Saturday, 26 January 2019


"Of a singularly quiet disposition, he achieved what he wanted from those above or below him by sheer quiet charm and determined constancy of purpose.

He was a remarkably steady experimenter and observer in flight, a quality rather rare in those of such active imagination.

His inventions contributed greatly to the success of the ship. He could define the requirements exactly and grasped the mechanical principles of design so clearly that almost all his designs, even those of startling novelty, were right the first time or required only correction in detail.

Beyond his refusal to claim credit for what he had done, one found it difficult to get him to admit credit.

His one test for a thing—technically or morally—was whether it was right. 

Of all the good airship men who have been lost, he leaves a gap which will be most difficult to fill."

Squadron Leader Frederick Michael Rope was born in 1888 and educated at Shrewsbury School and Birmingham University. Until 1912 he was an engineer to the British Electric Plant Company, Alloa. In 1913 he was employed on locomotive engineering on the Brighton Railway.

In 1915 he joined the Royal Naval Air Service. He served at the Capel and Kingsnorth Air Stations and later as staff officer in the Department of the Director of Research, where he became Lead Designer on the SS Zero airship project.

After the war, he transferred into the newly formed RAF and spent much of his early service in the Far East. It was while stationed at Martlesham Heath in Suffolk, however, that he met and fell in love with local girl Doreen Jolly from Grange Farm in Kesgrave.

He continued to work on airship design and construction, eventually joining the team responsible for producing the revolutionary new R101 at the Royal Airship Works based at Cardington. His contribution to the project was significant. Among his innovative developments were a "parachute" wiring system for securing the gas bags which gave the airship its lift, a new autogas valve and a variable-pitch, wind-driven propeller to power the onboard electric generator.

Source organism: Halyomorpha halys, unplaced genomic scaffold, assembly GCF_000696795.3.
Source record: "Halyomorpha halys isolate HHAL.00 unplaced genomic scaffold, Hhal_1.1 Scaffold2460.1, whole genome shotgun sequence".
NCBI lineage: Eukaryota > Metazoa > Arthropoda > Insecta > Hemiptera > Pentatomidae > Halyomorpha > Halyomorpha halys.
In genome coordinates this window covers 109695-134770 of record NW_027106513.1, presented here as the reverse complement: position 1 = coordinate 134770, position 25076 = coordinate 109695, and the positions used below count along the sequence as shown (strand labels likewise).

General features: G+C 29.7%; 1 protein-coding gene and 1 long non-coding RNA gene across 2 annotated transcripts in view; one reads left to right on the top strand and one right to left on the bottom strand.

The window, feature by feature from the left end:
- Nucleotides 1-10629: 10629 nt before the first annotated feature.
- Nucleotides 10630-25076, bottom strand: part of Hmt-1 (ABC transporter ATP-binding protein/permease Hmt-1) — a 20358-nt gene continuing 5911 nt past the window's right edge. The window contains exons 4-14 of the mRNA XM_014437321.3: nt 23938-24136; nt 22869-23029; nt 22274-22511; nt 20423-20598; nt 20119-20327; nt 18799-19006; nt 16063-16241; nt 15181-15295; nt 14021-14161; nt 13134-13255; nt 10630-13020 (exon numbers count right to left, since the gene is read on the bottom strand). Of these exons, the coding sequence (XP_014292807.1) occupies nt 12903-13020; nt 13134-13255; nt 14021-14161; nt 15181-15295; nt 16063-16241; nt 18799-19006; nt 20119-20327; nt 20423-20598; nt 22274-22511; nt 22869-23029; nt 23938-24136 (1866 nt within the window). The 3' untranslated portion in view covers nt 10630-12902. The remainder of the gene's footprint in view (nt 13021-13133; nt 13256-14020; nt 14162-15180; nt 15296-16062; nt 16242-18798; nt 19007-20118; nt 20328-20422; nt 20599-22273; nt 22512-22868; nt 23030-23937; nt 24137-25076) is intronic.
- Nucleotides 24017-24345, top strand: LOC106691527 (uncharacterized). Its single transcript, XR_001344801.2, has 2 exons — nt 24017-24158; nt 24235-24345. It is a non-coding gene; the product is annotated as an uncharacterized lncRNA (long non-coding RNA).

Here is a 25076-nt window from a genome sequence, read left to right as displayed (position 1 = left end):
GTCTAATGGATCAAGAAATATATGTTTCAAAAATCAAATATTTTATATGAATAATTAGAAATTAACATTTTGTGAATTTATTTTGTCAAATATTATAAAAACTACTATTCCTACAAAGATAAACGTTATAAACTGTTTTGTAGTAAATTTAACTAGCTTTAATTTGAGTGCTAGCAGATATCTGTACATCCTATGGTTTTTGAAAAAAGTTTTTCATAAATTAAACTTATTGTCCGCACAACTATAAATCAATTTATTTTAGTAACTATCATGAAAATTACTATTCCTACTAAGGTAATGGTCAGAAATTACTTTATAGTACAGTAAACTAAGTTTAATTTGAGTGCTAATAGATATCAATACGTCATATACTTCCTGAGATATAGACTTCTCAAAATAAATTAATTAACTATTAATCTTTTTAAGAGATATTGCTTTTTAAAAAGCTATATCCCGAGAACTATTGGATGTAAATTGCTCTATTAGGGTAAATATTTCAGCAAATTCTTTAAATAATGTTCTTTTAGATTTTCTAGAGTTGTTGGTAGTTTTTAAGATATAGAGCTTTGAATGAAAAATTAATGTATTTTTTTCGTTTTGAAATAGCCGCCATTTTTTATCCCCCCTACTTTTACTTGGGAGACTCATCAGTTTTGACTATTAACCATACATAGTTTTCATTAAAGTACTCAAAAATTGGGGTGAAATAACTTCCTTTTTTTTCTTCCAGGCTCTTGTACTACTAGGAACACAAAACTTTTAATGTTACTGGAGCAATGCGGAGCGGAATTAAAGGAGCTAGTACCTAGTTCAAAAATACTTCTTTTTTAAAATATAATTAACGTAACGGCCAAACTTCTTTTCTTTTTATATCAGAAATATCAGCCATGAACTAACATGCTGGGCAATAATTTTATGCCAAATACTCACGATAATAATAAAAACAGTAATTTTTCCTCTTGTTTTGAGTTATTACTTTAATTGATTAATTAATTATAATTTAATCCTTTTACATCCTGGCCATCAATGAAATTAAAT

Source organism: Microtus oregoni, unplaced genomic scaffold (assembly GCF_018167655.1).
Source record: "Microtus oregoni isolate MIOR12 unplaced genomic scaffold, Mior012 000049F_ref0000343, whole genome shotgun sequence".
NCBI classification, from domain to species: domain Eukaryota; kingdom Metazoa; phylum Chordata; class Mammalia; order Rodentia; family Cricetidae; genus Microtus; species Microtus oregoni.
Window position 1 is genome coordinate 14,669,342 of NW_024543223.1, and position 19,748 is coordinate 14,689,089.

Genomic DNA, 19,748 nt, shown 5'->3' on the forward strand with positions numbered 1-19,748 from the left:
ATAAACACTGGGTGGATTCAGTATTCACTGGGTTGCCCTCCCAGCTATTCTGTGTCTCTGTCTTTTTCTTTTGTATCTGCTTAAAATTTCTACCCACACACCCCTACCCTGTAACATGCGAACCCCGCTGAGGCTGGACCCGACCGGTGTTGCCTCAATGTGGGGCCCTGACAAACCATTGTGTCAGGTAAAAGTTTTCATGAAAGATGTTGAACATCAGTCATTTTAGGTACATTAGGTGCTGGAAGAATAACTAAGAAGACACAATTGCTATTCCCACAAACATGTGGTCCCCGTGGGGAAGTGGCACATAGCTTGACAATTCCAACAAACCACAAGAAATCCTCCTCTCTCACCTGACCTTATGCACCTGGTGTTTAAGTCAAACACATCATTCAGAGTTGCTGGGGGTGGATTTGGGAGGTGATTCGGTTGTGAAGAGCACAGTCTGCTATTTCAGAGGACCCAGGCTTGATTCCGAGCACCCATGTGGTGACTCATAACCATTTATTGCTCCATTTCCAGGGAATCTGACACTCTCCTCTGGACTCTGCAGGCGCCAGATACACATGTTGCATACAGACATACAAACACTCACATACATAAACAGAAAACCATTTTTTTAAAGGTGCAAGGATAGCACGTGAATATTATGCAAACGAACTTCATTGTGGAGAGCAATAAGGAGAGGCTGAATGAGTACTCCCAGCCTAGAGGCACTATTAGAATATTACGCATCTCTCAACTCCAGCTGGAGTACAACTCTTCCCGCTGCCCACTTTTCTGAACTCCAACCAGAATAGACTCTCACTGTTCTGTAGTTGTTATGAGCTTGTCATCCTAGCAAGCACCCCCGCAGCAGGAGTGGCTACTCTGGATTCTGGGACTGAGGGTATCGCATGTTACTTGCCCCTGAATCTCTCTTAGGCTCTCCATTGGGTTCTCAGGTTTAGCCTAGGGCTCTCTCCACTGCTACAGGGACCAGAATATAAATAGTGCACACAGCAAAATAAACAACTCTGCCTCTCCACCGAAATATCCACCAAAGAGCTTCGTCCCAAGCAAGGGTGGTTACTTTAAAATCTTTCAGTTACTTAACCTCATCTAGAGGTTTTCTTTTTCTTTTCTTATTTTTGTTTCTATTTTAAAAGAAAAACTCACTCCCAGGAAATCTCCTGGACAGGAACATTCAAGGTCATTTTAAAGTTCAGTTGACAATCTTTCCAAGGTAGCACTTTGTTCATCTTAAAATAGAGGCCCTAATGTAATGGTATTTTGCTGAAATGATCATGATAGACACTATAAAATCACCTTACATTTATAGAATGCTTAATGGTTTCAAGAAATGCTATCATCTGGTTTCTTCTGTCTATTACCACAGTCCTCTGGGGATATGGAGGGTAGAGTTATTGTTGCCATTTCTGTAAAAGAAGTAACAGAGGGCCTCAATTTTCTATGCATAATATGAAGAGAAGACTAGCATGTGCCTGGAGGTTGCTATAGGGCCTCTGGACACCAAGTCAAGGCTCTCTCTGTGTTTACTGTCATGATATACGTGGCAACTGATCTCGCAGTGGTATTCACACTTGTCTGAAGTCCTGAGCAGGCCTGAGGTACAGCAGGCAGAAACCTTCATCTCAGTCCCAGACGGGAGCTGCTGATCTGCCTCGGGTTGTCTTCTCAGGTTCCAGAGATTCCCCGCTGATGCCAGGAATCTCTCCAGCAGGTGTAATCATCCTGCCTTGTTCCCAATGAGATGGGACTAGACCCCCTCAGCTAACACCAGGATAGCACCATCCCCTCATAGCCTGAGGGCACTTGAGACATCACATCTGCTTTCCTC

At the height of construction, Michael Rope married Doreen Jolly.

Lieutenant-Colonel Richmond commented that it was "almost bigamy" because he was "married to the R101 already."

In the fatal crash of the R101 forty-six people, including  Michael Rope perished in the wreck.

In the months following the disaster, permission was given by Bishop Cary-Elwes for a chapel to be built in Kesgrave, on land donated by William Jolly, as a memorial to Michael Rope.

Work began in June 1931, with a private ceremony during which the foundation stone was laid on behalf of Michael Rope's eight month old son Crispin.

A Charitable Trust Fund was established by the family and is administered to this day by Crispin Rope.

In January 2019, he and his fellow Trustees agreed to pledge a grant of £10,000 to fund the building of the replica Zero control car.

Project Zero is thankful for the opportunity to continue his legacy with our replica and could not have wished for a more poignant and appropriate supporter for our project.

Thanks also go to Dr Giles Camplin and the Airship Heritage Trust for their continued support and encouragement and for enabling us to bring our funding request to the attention of Crispin Rope. The  Airship Heritage Trust has been generous to also offer to support us with a grant of the final amount to meet our funding target.

Build updates will be posted from the Spring of 2019.

Online references:

Image Credit: Dr Giles Camplin AHT

No comments:

Post a comment